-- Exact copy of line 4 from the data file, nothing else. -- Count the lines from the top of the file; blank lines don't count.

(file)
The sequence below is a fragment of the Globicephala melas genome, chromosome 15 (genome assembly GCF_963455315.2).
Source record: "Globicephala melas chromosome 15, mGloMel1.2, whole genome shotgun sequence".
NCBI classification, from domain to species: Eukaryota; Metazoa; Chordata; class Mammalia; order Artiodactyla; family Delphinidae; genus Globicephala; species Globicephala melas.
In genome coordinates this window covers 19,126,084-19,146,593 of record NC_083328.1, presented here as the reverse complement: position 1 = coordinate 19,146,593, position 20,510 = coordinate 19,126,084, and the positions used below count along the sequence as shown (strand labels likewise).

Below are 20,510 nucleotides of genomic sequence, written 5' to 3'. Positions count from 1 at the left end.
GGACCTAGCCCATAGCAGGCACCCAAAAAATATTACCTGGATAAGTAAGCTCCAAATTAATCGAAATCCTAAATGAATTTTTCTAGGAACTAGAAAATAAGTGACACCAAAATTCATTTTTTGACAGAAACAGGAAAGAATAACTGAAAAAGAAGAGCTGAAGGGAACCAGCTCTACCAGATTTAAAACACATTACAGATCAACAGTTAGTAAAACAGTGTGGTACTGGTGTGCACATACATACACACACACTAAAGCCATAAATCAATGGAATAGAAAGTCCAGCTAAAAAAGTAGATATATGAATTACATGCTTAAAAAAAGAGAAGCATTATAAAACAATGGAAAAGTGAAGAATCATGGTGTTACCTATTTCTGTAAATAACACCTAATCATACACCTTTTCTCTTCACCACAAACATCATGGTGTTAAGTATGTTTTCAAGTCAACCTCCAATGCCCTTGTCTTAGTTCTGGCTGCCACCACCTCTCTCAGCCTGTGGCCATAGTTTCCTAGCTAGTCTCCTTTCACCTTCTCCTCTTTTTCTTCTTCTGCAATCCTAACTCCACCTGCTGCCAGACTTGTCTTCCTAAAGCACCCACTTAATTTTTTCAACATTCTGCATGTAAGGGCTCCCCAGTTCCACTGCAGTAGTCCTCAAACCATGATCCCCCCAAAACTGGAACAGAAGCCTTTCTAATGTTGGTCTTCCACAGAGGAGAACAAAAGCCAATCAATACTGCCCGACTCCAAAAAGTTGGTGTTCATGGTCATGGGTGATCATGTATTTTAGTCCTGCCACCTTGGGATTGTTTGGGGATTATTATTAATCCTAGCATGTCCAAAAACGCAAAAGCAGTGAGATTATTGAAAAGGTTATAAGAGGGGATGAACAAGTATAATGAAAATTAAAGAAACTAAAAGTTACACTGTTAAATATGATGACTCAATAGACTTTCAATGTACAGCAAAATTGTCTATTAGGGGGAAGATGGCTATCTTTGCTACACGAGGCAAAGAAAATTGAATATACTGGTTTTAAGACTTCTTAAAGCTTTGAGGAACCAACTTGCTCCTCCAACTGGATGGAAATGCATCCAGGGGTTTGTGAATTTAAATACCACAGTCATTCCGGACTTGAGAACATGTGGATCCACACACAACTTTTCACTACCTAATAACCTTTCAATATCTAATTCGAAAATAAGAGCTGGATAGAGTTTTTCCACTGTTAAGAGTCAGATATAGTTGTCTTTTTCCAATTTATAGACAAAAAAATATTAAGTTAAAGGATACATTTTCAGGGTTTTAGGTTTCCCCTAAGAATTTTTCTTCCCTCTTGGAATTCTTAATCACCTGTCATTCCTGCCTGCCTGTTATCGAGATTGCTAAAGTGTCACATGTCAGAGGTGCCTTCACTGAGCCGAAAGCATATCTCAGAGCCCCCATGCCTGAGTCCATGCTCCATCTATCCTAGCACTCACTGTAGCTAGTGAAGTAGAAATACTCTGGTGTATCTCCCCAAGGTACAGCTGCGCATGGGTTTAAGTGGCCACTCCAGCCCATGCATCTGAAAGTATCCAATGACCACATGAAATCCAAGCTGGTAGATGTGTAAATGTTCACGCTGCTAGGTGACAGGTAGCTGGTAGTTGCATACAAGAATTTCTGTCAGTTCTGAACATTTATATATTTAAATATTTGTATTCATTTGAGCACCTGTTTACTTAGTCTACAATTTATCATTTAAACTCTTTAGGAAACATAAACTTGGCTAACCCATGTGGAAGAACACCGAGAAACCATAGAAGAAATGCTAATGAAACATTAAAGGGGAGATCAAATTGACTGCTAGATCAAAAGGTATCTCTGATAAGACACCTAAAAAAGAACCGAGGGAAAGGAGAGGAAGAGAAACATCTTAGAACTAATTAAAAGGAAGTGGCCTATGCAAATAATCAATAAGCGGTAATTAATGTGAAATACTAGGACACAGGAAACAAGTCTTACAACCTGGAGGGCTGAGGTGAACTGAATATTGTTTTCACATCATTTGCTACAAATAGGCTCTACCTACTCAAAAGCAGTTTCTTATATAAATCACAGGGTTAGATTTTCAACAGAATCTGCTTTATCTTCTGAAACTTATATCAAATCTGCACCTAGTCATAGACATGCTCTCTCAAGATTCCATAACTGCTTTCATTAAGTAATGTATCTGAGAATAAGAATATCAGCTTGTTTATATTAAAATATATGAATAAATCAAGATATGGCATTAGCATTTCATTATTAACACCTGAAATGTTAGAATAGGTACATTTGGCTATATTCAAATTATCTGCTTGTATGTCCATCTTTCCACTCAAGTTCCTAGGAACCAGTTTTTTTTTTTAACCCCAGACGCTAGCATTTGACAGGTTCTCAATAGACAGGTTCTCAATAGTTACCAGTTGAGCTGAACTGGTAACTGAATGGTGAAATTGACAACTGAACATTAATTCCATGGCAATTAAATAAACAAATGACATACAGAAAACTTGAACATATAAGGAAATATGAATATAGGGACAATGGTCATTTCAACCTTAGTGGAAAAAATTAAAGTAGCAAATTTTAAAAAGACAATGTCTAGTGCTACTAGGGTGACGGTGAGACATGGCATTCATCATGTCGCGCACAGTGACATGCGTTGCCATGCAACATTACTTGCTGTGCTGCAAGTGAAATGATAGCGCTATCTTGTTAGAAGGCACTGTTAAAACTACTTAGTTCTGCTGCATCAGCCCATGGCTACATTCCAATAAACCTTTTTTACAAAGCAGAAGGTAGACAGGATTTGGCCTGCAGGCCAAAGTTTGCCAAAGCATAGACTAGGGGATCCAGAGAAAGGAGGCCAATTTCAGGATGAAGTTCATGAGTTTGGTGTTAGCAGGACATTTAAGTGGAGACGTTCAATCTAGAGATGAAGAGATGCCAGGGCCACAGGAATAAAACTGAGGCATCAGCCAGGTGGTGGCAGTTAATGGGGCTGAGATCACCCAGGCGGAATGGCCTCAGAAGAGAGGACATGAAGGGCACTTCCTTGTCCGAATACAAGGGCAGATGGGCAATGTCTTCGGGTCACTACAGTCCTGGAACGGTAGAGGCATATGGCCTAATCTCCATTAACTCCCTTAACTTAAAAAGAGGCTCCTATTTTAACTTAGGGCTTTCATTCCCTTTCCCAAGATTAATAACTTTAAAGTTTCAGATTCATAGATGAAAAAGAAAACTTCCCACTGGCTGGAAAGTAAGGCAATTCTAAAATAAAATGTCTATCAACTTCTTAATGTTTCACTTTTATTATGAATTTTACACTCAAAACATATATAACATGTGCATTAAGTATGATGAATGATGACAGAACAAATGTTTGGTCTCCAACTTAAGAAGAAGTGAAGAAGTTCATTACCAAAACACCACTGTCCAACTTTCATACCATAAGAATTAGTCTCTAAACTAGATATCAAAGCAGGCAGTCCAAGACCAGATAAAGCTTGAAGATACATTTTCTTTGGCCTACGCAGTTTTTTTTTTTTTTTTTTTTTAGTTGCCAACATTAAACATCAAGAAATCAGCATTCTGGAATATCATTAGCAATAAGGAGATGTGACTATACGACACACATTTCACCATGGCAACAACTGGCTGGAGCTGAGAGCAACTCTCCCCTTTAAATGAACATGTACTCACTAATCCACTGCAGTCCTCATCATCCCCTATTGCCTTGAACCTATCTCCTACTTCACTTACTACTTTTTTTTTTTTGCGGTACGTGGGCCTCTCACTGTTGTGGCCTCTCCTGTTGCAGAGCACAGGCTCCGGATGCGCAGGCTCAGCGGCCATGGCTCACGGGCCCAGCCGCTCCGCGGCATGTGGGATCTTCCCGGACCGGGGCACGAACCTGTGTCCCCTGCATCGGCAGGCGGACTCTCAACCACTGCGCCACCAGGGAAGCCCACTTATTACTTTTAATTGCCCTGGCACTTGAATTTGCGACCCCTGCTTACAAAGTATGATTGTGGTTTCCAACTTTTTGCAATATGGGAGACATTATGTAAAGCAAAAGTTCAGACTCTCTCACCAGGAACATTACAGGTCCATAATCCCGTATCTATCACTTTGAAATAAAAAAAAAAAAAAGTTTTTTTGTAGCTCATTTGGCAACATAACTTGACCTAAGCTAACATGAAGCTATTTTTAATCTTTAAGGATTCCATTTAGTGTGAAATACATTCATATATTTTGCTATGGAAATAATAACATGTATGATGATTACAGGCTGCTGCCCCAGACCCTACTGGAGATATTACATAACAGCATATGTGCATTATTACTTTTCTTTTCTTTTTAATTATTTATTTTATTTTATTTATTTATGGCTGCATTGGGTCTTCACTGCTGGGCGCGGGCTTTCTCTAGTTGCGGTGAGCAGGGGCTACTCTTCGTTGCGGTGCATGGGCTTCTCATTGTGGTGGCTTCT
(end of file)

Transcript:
In genome coordinates this window covers 19,126,084-19,146,593 of record NC_083328.1, presented here as the reverse complement: position 1 = coordinate 19,146,593, position 20,510 = coordinate 19,126,084, and the positions used below count along the sequence as shown (strand labels likewise).